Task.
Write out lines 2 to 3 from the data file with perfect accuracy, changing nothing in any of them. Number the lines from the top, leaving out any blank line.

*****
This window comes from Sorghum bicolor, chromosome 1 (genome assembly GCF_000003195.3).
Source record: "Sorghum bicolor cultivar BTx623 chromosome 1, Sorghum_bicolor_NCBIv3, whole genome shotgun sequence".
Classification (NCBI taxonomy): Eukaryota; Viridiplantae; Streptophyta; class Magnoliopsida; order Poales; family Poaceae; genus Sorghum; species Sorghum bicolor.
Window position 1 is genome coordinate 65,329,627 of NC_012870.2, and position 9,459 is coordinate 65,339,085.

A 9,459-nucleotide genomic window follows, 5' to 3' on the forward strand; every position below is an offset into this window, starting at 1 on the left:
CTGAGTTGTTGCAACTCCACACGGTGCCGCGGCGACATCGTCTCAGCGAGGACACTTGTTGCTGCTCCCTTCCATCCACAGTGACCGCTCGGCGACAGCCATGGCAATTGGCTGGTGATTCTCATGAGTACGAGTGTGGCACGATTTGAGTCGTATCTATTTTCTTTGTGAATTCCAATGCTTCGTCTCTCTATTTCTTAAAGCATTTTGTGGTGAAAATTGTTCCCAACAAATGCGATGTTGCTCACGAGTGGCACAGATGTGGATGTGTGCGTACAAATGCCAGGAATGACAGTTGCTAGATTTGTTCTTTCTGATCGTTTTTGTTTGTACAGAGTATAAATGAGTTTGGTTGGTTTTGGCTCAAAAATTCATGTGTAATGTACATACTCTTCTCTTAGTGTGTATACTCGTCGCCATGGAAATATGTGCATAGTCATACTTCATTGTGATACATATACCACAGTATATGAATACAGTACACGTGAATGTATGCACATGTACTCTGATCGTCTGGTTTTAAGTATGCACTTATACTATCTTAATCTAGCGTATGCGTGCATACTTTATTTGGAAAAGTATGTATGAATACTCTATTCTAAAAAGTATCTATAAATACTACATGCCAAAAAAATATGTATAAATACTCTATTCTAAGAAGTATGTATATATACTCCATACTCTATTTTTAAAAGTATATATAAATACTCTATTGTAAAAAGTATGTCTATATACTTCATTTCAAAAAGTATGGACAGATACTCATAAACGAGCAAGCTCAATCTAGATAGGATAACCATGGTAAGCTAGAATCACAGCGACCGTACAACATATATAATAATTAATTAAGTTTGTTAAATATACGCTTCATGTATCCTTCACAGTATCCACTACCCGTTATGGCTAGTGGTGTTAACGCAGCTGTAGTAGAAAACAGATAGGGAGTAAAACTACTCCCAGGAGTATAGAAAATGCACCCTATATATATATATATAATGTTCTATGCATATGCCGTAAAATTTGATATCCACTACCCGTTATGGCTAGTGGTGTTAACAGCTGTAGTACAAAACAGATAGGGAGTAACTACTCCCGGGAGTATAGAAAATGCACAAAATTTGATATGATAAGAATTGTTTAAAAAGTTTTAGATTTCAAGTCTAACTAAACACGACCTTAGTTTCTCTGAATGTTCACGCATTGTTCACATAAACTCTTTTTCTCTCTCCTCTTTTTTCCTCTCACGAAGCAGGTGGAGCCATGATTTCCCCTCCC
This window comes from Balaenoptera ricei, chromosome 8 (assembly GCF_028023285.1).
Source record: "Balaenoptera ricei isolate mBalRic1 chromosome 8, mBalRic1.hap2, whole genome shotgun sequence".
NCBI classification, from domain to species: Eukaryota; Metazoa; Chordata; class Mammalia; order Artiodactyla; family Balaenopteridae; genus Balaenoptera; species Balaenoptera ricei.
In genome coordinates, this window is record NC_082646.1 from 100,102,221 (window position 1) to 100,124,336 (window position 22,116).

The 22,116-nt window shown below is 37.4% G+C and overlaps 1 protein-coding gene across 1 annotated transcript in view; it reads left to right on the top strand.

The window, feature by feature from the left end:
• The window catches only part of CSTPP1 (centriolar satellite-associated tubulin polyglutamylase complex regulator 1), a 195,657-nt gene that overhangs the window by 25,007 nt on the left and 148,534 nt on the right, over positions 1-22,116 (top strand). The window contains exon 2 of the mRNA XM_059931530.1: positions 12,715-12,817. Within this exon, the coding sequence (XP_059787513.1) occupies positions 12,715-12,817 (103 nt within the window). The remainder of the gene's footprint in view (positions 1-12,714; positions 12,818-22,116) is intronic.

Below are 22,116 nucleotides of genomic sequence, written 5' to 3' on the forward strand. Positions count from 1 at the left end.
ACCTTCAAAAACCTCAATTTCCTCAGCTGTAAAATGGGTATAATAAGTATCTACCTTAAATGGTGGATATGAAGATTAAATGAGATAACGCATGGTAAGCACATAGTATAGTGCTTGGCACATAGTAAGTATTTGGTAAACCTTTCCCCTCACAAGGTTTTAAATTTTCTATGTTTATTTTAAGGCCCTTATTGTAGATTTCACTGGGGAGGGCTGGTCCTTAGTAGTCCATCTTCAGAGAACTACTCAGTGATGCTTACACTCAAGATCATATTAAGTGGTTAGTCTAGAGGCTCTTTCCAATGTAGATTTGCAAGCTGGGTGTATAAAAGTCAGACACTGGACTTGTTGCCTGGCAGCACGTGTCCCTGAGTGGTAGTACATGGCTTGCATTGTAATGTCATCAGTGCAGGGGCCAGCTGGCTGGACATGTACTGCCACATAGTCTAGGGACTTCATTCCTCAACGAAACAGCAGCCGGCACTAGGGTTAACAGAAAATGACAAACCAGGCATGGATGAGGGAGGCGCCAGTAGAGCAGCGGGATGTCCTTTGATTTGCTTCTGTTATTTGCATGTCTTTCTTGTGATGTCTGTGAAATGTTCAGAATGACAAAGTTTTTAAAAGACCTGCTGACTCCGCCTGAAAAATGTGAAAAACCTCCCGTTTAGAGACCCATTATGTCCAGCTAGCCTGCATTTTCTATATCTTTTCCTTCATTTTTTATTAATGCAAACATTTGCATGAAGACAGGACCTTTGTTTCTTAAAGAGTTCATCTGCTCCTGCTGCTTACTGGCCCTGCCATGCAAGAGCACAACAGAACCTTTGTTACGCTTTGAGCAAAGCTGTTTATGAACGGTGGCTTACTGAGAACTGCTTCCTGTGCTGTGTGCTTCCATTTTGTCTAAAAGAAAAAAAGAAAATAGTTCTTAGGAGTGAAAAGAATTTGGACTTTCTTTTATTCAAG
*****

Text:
Source record: "Sorghum bicolor cultivar BTx623 chromosome 1, Sorghum_bicolor_NCBIv3, whole genome shotgun sequence".
Classification (NCBI taxonomy): Eukaryota; Viridiplantae; Streptophyta; class Magnoliopsida; order Poales; family Poaceae; genus Sorghum; species Sorghum bicolor.